It certainly has been heating up here in Southern California, and there’s nothing quite like frozen citrus juices to help cool you down and keep you feeling refreshed. Also, I’ve found boozy frozen citrus juices to be particularly helpful. So, I decided to try my hand at making some boozy popsicles and ended up with about a dozen of these tasty little guys. I used honey and water to create a simple syrup that I simmered a bit of lemon grass in to add another dimension of freshness to the dish. You may have had lemon grass before in Asian broths, stews, or curries, which is where it’s most commonly used. Lemongrass has a very bright and clean flavor to it, slightly lemony but without the bitterness, almost like lemon zest, cucumber, and basil combined. It’s a pretty amazing flavor, and when extracted into a simple syrup and combined with lime juice and tequila, it makes for an incredibly refreshing frozen treat.
Aside from the popsicles, I have another fun thing to share with you all today, and it begins by me saying that I’m slightly obsessed with nonfiction books. I’m not talking about the dry, boring, excessively wordy nonfiction books that scare many people away from the genre; I’m talking about the fascinating, enthralling, and moving stories of real-life events, histories, and foods that leave you amazed and enriched. Because I always find myself wanting to talk to people about the books I’m reading but don’t know anyone who is reading the exact same books as myself, I have started a book club on Good Reads called Adventures in Literature, and I would love for you to join me. Moderating along with me will be Carey from Reclaiming Provincial, Izy from Top with Cinnamon, Brianne from Documenting Our Dinner, and Linda from The Tart Tart.
The first day of reading will begin June 11th and will end August 10th. We’ll be reading 1 book every 6-12 weeks (once we pick a book we will estimate the reading time based on page length and denseness) and have group discussions about it on Good Reads. I’ve picked the first book we’ll be reading, The Disappearing Spoon, but from here on out anyone can nominate books for the next round by joining the club on Good Reads and submitting books under the Book Nominations discussion board. The moderators will narrow down the submissions to 10 books to be polled, all members will vote on which one we’ll read next, and the book with the most votes will be next on the docket. I would love to have you join in on our nonfiction adventures, just make sure to locate a copy of The Disappearing Spoon by June 11th! It’s going to be a great way to stay on track with a book and share your thoughts and ideas about what you’re reading along the way. Can’t wait to start reading with all of you!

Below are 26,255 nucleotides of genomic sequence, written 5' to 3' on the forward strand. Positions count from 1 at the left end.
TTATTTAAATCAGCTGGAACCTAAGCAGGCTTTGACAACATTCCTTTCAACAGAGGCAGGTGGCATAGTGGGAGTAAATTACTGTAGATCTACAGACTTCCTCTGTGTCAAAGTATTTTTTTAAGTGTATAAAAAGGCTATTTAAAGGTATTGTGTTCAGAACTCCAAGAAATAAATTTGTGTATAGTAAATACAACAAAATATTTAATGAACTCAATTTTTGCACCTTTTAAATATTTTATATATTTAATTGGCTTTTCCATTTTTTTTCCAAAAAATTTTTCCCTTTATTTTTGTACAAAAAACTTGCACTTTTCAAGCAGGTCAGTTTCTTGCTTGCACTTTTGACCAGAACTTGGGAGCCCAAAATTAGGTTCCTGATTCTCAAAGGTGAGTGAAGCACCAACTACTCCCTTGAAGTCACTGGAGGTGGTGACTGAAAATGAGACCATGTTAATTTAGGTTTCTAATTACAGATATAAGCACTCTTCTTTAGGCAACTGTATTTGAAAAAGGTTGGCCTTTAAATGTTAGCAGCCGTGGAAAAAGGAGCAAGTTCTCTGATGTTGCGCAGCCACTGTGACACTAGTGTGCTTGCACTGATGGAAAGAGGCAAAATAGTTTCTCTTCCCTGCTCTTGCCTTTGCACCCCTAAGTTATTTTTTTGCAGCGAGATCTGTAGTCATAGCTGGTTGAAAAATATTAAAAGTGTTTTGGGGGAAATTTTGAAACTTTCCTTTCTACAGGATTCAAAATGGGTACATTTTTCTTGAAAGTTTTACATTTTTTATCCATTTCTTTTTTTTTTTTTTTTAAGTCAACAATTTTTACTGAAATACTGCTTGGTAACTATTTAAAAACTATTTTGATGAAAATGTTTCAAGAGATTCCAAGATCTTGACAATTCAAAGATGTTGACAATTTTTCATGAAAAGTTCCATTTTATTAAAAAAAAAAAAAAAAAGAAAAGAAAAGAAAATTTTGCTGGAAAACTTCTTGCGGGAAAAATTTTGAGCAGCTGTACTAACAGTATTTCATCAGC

Note: Boozy popsicles are softer than their non-alcoholic friends, because of this I recommend wrapping your hand around the outside of each frozen popsicle mould for 10 seconds before pulling out the popsicle. This will help melt the outside of the popsicle just enough to loosen its grip on the mould so that it won’t break when you try to pull it out.
Bring the water and honey to a boil over medium high heat until the honey has dissolved into the water. Add the lemon grass, lower to a simmer, and allow the syrup to simmer for 30 minutes. Remove from heat, scoop the lemon grass out of the syrup, and set the syrup aside to cool to room temperature.
Once cooled, whisk together the syrup, tequila, lime juice, and coconut milk. Pour the liquid into popsicle moulds and place in the freezer. The coconut milk will separate and freeze in a creamy while layer at the top of the popsicle, while the cocktail mixture retains a lovely gold hue. Freeze overnight and serve the next day.
As stated in the recipe note, boozy popsicles are softer than their non-alcoholic friends, because of this I recommend wrapping your hand around the outside of each frozen popsicle mould for 10 seconds before pulling out the popsicle. This will help melt the outside of the popsicle just enough to loosen its grip on the mould so that it won’t break when you try to pull it out.